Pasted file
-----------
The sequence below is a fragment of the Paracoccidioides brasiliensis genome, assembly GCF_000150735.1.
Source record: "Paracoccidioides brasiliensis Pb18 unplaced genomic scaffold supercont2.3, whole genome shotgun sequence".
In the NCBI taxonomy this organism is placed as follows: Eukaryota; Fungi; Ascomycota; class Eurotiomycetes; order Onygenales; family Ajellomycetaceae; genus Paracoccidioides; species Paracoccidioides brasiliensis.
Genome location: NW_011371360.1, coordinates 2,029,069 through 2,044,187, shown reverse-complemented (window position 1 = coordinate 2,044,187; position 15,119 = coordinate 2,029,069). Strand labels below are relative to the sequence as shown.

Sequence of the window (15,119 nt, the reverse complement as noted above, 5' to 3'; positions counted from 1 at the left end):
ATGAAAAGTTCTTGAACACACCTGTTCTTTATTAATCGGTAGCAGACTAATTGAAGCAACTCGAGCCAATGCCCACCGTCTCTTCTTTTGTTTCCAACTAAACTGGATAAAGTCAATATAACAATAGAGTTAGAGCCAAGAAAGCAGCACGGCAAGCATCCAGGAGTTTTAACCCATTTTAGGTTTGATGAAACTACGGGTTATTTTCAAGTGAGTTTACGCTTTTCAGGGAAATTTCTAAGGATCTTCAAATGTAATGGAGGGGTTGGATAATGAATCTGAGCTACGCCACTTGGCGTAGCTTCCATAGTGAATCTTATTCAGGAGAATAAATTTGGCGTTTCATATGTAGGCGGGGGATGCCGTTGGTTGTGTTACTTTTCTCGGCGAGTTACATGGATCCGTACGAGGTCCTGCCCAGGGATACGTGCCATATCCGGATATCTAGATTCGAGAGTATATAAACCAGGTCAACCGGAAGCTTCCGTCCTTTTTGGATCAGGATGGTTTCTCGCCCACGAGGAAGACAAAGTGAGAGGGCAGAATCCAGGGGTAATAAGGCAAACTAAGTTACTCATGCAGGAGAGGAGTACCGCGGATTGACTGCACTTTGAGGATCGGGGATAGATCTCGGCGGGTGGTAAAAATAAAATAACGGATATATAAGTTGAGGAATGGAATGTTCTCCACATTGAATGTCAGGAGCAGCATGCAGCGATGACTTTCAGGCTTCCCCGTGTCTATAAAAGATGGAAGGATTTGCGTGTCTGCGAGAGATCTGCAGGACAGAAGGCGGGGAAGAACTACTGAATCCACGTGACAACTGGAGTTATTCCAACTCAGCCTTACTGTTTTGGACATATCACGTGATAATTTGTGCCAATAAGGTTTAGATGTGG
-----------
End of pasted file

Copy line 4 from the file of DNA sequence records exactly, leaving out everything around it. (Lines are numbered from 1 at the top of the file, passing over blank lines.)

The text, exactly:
Genome location: NW_011371360.1, coordinates 2,029,069 through 2,044,187, shown reverse-complemented (window position 1 = coordinate 2,044,187; position 15,119 = coordinate 2,029,069). Strand labels below are relative to the sequence as shown.